851.00/2475: Telegram

The Ambassador in France (Leahy) to the Secretary of State

1454. For the Secretary and Under Secretary: My 1453, November 18, 7 p.m. I had an interview with the Marshal at 4 o’clock today, no other person being present except MacArthur,11 acting as interpreter, at which time I told him that I fear his action in submitting to German pressure to remove Weygand may interrupt the provision of economic aid to the colonies, that it will probably be accepted by the American public as beginning of Axis control of the French colonies, and that it may cause a complete change in the existing sympathetic and understanding attitude of America toward the Government of France.

The Marshal explained that he has for one year resisted requests by Germany that Weygand be removed, that his continuing and one hope for France has been America’s sympathetic understanding but that in consideration of the welfare of his people confronted with a German threatening ultimatum “dictat” he was unable to hold out longer in the matter of retaining General Weygand in Africa, although he said he had refused the use of the fleet, military assistance, and other excessive demands.

He stated that Weygand will not be replaced in Africa and that no other changes of official personnel there will be made.

He said that Weygand will be retained near him in France for possible future employment, that General Juin will be appointed Minister of War and that the high military command in Africa will be administered from Vichy.

In reply to a direct question as to whether or not his decision is irrevocable he said that a formal decision in the matter of Weygand will be made this evening and that there will be no public radio or press announcement of the change. He will communicate to the public [Page 465]at a meeting of the regional directors of the “Legion” probably within 2 or 3 days. Obviously the decision was made prior to my receipt of the note verbale 11a yesterday evening.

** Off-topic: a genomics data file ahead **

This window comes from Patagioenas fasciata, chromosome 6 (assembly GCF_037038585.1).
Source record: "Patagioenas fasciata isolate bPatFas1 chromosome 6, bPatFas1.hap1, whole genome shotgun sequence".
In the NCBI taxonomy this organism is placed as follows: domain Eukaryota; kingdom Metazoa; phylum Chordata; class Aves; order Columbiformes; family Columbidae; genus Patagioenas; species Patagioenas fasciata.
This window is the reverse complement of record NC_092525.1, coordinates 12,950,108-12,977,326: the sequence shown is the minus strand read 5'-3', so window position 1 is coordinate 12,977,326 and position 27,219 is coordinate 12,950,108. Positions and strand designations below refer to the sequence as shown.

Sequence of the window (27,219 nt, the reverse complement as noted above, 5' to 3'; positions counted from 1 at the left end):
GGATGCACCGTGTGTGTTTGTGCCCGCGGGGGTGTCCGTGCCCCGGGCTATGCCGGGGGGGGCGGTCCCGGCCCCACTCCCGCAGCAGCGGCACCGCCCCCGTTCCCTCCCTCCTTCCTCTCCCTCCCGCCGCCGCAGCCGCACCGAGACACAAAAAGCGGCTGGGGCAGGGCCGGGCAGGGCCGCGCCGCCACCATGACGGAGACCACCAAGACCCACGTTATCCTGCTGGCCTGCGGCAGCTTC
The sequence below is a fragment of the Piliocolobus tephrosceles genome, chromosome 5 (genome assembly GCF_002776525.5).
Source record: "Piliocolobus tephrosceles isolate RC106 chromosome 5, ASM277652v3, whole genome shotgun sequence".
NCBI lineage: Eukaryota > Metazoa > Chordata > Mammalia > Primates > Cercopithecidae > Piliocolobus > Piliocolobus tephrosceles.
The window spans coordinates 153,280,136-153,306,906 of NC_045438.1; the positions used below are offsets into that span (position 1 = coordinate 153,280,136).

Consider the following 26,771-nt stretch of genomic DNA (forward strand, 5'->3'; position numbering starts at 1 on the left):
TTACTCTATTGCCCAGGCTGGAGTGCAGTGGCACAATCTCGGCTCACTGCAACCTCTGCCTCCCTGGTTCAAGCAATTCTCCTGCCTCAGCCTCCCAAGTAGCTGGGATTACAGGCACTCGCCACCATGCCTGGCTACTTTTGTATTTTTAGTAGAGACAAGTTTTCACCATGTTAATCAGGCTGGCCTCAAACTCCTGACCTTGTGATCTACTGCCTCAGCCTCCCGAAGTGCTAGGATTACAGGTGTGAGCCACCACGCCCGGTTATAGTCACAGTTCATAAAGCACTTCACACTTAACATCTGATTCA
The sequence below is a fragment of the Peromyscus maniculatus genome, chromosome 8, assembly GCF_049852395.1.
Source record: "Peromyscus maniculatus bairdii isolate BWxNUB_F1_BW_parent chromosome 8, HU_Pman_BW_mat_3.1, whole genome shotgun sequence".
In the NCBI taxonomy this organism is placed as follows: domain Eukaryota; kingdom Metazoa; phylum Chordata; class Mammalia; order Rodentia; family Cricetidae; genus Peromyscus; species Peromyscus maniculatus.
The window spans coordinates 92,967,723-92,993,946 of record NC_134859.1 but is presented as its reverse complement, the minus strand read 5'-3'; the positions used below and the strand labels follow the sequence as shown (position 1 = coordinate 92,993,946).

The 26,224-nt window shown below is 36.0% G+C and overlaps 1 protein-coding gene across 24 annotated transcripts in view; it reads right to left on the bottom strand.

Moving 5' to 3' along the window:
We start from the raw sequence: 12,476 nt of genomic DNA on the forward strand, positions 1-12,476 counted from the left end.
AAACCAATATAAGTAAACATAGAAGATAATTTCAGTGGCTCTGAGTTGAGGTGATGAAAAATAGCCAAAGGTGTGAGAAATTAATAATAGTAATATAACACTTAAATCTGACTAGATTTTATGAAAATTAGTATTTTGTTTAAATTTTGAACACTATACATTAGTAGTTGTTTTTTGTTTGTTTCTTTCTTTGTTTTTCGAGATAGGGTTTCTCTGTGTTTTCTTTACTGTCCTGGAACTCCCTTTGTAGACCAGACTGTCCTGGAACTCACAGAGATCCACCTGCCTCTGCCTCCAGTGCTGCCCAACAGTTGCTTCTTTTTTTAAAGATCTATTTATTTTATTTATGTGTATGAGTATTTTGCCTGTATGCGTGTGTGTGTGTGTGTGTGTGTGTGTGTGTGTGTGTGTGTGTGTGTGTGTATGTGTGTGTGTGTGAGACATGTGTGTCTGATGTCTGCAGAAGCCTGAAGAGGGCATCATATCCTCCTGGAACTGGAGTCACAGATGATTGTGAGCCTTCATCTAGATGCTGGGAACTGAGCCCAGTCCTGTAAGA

The Marshal, who seemed very much distressed, said repeatedly that he is a prisoner of the invaders, that the Germans are ruthless in their treatment and had threatened, should Weygand not be removed completely, occupation of France where they would live off the country thereby starving the civilian population. He expressed hope that my personal regard for him would not be injured by the action which he has been forced to take in this instance.

Referring to Department’s 631, August 13, 4 p.m.; my 1024, August 14, 4 p.m.;12 and Department’s 839, November 10, 10 p.m.

In view of the unnecessary surrender of the Vichy Government to German demands that Weygand be removed which appears from this point of view to be the real beginning of the Axis move to control the colonies, it is believed that this is an appropriate time to consider a complete revision of American policy in regard thereto.

While full consideration should be given to an assumption that the Axis is desirous of creating difficulties between France and America with the purpose of making France completely dependent upon Germany and of forcing us out of Africa, it does not now appear to be to our advantage to permit the initiative to remain with the Axis Powers, who equally with Vichy are responsive only to aggressive action.

The advisability is suggested of

(1)
An immediate interruption of economic assistance to all the French colonies;
(2)
The recall of Murphy for consultation;
(3)
The recall of the Ambassador “for consultation”;
(4)
A thorough dissemination by all available radio channels of America’s attitude toward this latest surrender of the Vichy Government to Axis demands beyond the Armistice terms.

Murphy has the latest local information about the situation in Africa not yet available to me and in considering his recall it would appear wise to obtain a specific recommendation from him.

In considering a recall of the Ambassador, attention is invited to the fact that there is at present in the Embassy no subordinate officer who has both the necessary seniority and adequate experience to take charge of the supervision of American diplomatic business.

It therefore appears that a departure of the Ambassador prior to the arrival of Mr. Tuck13 would be extremely disadvantageous to [Page 466]the conduct of diplomatic relations with the Government of France in the presentation of American policies and the protection of American interests.

Repeated to Algiers.

Leahy
  1. Douglas MacArthur, 2d, Third Secretary of Embassy in France.
  2. See telegram No. 1453, November 18, 7 p.m., from the Ambassador in France, p. 460.
  3. Neither printed.
  4. S. Pinkney Tuck, appointed Counselor of Embassy, October 27, 1941.